Most Important Chart Of The Century For Investors?

by Shawn Langlois of Marketwatch

Price changes, ballooning debt, cash vs. stocks – and one that may just be an investor’s ‘theory to everything’

“Oh, that’s all, huh? No pressure.”

That’s basically the initial response we got when we asked an assortment of financial and economic types for what they consider to be “the chart of the century” – in other words, the chart that’s been hugely influential to their perspective, and positions.

Ultimately, these students of the markets delivered. Here are their nominees for the most important illustrations of this era.

The gloom-and-doom chart: Ballooning debt

Wolf Richter, the man behind the Wolf Street blog, had no trouble zeroing in on the theme for his pick for “chart of the century”: U.S. debt.

He did have trouble choosing whether the chart should show ballooning student loans, or ballooning government debt. Either way, ballooning’s the key, as he predicts both narratives will continue to raise alarms. When push came to shove, he opted for the government debt chart.

Here is MarketWatch’s version of that chart, emphasizing the quickening pace of $1 trillion increments:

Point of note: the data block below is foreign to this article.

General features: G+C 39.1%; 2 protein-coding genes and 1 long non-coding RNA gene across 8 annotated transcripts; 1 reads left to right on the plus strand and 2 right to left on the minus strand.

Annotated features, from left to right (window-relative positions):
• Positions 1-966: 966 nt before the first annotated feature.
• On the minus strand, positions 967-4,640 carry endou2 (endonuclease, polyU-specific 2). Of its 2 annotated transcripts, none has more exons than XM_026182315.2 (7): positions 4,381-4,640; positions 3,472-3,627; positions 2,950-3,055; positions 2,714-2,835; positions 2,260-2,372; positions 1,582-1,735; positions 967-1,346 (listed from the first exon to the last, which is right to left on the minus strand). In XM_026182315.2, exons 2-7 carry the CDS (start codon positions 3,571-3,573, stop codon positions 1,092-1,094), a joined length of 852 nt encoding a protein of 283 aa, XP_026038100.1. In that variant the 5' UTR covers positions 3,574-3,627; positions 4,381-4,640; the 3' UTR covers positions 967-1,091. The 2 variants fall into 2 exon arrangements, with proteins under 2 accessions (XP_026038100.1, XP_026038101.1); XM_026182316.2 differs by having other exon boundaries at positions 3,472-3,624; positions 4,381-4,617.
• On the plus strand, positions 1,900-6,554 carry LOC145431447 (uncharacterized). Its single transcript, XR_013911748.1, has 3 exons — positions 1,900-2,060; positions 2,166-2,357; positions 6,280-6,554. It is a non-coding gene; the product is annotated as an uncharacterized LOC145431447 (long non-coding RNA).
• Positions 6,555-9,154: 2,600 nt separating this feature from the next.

It took only six months for the U.S. national debt to go from $20 trillion in September of 2017 to top $21 trillion in March, a quick clip that has little precedent over the nation’s recent history.

Ballooning debt (and here’s a history of how we got to $21 trillion, for what it’s worth) is here to stay. The Committee for a Responsible Budget projects trillion-dollar deficits returning permanently by next year, and debt exceeding the size of the economy within a decade.

The worrisome trendline: Consumer spending and debt

Spending and debt are also the theme of the chart selected by Lance Roberts, chief strategist for Clarity Financial. But his chart focuses on the consumer side of that picture.

Visualized here is the widening gap between cost of living, and the income and credit Americans have at their disposal. Up until the late 1980s, disposable income, savings and debt funded the standard cost of living. Since then, however, this chart shows that hasn’t been the case – and the national personal savings rate has dropped from above 10% in the 1970s to below 4% today.

This widening consumer spending gap could have severe ramifications for the entire economy, according to Roberts.

“With a deficit between the current standard of living and what incomes, savings and debt increases can support, expectations of sustained rates of stronger economic growth, beyond population growth, becomes problematic,” he explained.

For investors, that poses huge risks in the market.

 

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“While accounting gimmicks, wage suppression, tax cuts and stock buybacks may support prices in the short-term, in the long-term the market is a reflection of the strength of the economy,” Roberts said. “Since the economy is 70% driven by consumption, consumer indebtedness could become problematic.”

The theory-to-everything chart: SPX vs. 10-year

Sven Henrich of the Northman Trader blog is prett